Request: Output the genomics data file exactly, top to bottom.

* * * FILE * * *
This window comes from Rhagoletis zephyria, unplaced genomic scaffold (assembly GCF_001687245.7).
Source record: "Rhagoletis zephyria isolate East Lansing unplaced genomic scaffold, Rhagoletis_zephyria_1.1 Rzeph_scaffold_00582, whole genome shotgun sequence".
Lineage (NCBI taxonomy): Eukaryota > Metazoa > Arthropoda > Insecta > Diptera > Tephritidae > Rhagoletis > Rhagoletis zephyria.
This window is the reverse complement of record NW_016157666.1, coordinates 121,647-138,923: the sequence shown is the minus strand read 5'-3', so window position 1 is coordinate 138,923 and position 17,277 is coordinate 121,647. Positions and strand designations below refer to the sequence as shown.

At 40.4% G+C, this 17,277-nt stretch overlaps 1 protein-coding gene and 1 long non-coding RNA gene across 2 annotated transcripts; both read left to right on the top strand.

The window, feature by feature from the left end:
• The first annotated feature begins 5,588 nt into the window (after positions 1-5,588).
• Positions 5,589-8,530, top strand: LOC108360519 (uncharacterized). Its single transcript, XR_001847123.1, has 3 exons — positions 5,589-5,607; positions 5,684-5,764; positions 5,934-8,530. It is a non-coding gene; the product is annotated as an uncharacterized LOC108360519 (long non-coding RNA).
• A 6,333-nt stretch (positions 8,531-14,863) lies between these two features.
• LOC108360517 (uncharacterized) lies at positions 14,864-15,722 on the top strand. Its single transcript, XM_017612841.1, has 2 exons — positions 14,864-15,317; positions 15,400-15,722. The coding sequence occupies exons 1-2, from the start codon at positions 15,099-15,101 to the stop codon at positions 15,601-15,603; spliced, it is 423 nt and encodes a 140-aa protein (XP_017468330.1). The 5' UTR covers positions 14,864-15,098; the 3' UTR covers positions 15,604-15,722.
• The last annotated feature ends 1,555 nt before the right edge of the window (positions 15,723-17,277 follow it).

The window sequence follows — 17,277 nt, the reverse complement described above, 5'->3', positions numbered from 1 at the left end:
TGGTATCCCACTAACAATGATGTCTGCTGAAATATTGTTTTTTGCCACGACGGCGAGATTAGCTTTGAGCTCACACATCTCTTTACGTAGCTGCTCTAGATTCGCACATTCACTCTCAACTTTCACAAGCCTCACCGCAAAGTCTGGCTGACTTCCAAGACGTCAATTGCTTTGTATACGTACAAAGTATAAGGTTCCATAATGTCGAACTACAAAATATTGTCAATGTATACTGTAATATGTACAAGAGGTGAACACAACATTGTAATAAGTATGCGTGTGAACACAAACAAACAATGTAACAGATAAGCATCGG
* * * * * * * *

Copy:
This window comes from Rhagoletis zephyria, unplaced genomic scaffold (assembly GCF_001687245.7).
Source record: "Rhagoletis zephyria isolate East Lansing unplaced genomic scaffold, Rhagoletis_zephyria_1.1 Rzeph_scaffold_00582, whole genome shotgun sequence".
Lineage (NCBI taxonomy): Eukaryota > Metazoa > Arthropoda > Insecta > Diptera > Tephritidae > Rhagoletis > Rhagoletis zephyria.
This window is the reverse complement of record NW_016157666.1, coordinates 121,647-138,923: the sequence shown is the minus strand read 5'-3', so window position 1 is coordinate 138,923 and position 17,277 is coordinate 121,647. Positions and strand designations below refer to the sequence as shown.

At 40.4% G+C, this 17,277-nt stretch overlaps 1 protein-coding gene and 1 long non-coding RNA gene across 2 annotated transcripts; both read left to right on the top strand.

The window, feature by feature from the left end:
• The first annotated feature begins 5,588 nt into the window (after positions 1-5,588).
• Positions 5,589-8,530, top strand: LOC108360519 (uncharacterized). Its single transcript, XR_001847123.1, has 3 exons — positions 5,589-5,607; positions 5,684-5,764; positions 5,934-8,530. It is a non-coding gene; the product is annotated as an uncharacterized LOC108360519 (long non-coding RNA).
• A 6,333-nt stretch (positions 8,531-14,863) lies between these two features.
• LOC108360517 (uncharacterized) lies at positions 14,864-15,722 on the top strand. Its single transcript, XM_017612841.1, has 2 exons — positions 14,864-15,317; positions 15,400-15,722. The coding sequence occupies exons 1-2, from the start codon at positions 15,099-15,101 to the stop codon at positions 15,601-15,603; spliced, it is 423 nt and encodes a 140-aa protein (XP_017468330.1). The 5' UTR covers positions 14,864-15,098; the 3' UTR covers positions 15,604-15,722.
• The last annotated feature ends 1,555 nt before the right edge of the window (positions 15,723-17,277 follow it).

The window sequence follows — 17,277 nt, the reverse complement described above, 5'->3', positions numbered from 1 at the left end:
TGGTATCCCACTAACAATGATGTCTGCTGAAATATTGTTTTTTGCCACGACGGCGAGATTAGCTTTGAGCTCACACATCTCTTTACGTAGCTGCTCTAGATTCGCACATTCACTCTCAACTTTCACAAGCCTCACCGCAAAGTCTGGCTGACTTCCAAGACGTCAATTGCTTTGTATACGTACAAAGTATAAGGTTCCATAATGTCGAACTACAAAATATTGTCAATGTATACTGTAATATGTACAAGAGGTGAACACAACATTGTAATAAGTATGCGTGTGAACACAAACAAACAATGTAACAGATAAGCATCGG